Friday, January 17, 2014

Triathlon Is NCAA's Newest Emerging Sport for Women

At the annual NCAA convention taking place this week in San Diego, the Division I Legislative Council voted to add triathlon to the NCAA's list of emerging sports for women.  95% of the votes cast were in favor of the proposal.  The Division II and Division II councils will also vote on triathlon's status later at the convention.

The NCAA created the "emerging sports" designation in 1994 as a way to promote new opportunities in women's sports and help universities close the gender gap in athletic opportunities available to students.  A university that adds an emerging sport may count it towards the NCAA's minimum sport sponsorship requirements, and in Division I, towards the minimum financial aid requirements.  The NCAA's Committee on Women's Athletics proposes emerging sports based on evidence of interest and potential interest at the varsity level.  Once a sport is added to the list, it has 10 years to meet the requirements for championship status.  In Division I, that means 40 institutions will have to add the sport.  Rowing, ice hockey, bowling, and water polo are all current NCAA championship sports that came out of the emerging sports program.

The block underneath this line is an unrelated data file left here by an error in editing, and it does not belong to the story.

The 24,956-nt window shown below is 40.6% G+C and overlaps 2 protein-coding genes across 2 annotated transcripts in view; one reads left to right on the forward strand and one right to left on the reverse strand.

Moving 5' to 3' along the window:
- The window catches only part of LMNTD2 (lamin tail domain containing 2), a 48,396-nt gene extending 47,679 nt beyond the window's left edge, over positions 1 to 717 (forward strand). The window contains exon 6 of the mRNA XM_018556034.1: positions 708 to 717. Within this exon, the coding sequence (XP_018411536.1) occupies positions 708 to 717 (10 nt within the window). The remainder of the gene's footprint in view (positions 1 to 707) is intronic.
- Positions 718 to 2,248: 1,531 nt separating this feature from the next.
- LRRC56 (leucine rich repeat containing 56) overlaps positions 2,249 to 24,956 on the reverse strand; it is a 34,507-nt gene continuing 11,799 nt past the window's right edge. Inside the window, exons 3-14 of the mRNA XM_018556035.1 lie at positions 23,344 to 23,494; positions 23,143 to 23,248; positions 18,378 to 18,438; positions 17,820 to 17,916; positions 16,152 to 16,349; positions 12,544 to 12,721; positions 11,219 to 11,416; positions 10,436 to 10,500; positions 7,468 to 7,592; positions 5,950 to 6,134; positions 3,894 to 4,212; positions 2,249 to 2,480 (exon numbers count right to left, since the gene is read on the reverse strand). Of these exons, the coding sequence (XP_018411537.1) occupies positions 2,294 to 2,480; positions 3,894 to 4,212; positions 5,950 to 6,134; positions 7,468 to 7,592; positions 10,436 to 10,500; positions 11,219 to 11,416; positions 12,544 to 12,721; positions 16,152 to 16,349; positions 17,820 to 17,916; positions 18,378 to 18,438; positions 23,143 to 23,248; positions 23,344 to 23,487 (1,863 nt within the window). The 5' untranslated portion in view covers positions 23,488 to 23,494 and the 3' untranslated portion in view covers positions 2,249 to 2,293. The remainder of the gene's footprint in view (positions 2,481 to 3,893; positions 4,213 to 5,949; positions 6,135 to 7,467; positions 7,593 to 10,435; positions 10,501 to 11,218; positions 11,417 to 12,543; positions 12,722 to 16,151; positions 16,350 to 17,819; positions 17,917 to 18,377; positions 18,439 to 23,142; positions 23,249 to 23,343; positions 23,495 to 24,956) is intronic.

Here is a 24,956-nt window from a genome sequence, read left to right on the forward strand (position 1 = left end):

USA Triathlon, the sport's governing body, predicts that triathlon will be an attractive sport for athletic departments to add, because of its potential to generate revenue and community relations by allowing members of the public to register and compete in the same race alongside college participants.  This is a valid selling point, but it is important for Title IX compliance that universities do not allow such public participation to overshadow or dilute the collegiate varsity competition.

Division I schools that have reportedly committed to adding a women's triathlon team include Stanford University, the U.S. Air Force Academy, Denver, Drake, Monmouth, North Carolina-Asheville and University of Northern Iowa. Division I schools that add triathlon can offer up to 10 scholarships for athletes on the team.